Italian appetizer Bruschetta - far more than just antipasti

Italian appetizer Bruschetta - far more than just antipasti

What in Turkish is called meze, with comparable mezze in Persian regions, in Italian are called antipasta, small dishes, often served in small bowls, which are consumed on various occasions.

They can be part of a delicious snack, an appetizer (hors d'oeuvre) or as a dessert part of a meal. In many of the successor states of the Ottoman Empire and its neighboring states in the Caucasus, this food offer or the term and the associated tradition is widespread. True gourmets often abstain from the main course and can be served a larger number of different meze on a tray, from which they then make a selection - why not?

Bruschetta, on the other hand, is clearly one of the Italian antipasti, that is, a real starter. Originally called "Poor People Eating", the "dish" comes from Central and Southern Italy. Actually, only freshly toasted bread, such as Pane Pugliese, which has a fairly hard crust and rubbed warm with a halved garlic clove and then drizzled with olive oil, still peppered and salted at will and immediately consumed.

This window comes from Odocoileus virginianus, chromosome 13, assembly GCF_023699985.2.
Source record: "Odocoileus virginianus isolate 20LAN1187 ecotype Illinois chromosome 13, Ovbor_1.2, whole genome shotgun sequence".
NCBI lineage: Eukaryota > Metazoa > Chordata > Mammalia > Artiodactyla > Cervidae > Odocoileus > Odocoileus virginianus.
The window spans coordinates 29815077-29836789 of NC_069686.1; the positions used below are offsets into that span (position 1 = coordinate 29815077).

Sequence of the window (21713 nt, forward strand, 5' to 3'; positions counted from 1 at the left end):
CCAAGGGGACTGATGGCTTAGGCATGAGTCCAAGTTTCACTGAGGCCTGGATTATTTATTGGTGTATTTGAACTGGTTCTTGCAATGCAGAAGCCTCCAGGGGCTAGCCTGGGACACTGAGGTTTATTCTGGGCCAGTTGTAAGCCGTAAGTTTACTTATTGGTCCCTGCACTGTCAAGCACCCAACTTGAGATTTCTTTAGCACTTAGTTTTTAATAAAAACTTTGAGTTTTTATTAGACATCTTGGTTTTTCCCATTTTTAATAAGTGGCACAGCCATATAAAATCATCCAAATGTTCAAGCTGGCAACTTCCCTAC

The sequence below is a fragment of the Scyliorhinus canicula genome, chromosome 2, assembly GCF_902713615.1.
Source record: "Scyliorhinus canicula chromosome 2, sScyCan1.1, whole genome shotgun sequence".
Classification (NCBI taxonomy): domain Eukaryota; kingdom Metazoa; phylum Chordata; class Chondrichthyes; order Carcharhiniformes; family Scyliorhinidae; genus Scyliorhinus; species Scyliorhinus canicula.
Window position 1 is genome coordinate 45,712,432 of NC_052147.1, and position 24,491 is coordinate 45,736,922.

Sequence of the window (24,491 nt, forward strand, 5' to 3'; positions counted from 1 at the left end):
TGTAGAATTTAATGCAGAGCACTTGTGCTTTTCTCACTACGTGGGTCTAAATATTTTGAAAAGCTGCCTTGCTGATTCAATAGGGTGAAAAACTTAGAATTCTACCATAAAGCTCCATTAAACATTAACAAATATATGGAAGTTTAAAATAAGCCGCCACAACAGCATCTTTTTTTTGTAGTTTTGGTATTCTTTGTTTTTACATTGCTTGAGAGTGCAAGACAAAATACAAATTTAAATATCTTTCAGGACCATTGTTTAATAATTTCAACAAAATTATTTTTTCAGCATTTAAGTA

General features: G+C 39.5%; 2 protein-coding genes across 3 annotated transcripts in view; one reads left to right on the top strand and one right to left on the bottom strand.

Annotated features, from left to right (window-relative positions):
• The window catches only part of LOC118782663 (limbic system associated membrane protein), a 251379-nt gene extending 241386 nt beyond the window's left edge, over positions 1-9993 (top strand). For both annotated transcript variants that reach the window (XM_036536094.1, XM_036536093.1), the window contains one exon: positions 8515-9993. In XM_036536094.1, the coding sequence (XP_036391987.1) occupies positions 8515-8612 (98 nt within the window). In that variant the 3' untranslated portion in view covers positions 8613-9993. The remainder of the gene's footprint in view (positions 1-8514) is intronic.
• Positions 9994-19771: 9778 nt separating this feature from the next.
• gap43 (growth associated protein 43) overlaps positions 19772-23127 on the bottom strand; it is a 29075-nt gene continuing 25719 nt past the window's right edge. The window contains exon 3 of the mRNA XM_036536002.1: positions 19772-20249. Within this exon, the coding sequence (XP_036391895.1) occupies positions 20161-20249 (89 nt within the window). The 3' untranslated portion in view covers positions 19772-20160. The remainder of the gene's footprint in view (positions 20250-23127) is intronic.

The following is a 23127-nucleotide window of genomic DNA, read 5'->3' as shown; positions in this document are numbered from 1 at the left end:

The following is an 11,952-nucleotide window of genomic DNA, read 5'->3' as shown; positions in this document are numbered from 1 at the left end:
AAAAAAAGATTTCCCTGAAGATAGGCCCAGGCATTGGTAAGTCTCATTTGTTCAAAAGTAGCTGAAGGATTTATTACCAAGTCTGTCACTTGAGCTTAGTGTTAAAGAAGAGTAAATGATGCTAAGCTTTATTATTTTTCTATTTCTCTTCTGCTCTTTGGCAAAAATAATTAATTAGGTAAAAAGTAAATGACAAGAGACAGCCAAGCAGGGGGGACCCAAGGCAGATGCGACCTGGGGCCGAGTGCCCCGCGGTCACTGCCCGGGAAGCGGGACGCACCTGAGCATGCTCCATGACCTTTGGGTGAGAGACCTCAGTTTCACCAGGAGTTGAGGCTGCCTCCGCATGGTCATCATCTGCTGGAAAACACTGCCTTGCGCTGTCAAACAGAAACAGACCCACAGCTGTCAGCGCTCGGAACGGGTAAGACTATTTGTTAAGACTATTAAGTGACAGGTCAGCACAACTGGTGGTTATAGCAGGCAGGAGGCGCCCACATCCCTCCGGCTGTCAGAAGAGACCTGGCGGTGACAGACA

An already modified, modern form as a real appetizer of Bruschetta is often provided with a coating that consists of some variants depending on the region and preference:

  • The most common is a topping with chopped tomatoes and fresh basil (Bruschetta con pomodoro e basilico). Skinned tomatoes are diced (the core is removed) and mixed with garlic, basil, olive oil and some salt and pepper. The bread is roasted and topped shortly before serving with the tomato-garlic mix. This version is very common in Tuscany and the Naples area, but is often offered in Italian restaurants in northwestern Europe.
    In Tuscany, Bruschetta con pomodoro e basilico is also made with unsalted bread (Pane Sciocco) and is then called Fettunta.
    In the Abruzzi around Pescara Bruschetta it is also eaten with ham, and with arrosticini (grilled mutton cubes) it is considered a specialty there.
    In Calabria, bruschetta is called fedda ruscia (roasted slice of bread) and is eaten with olive oil, salt, pepper and oregano or paprika.
    A variant of the Catalan cuisine is Pa amb tomàquet.

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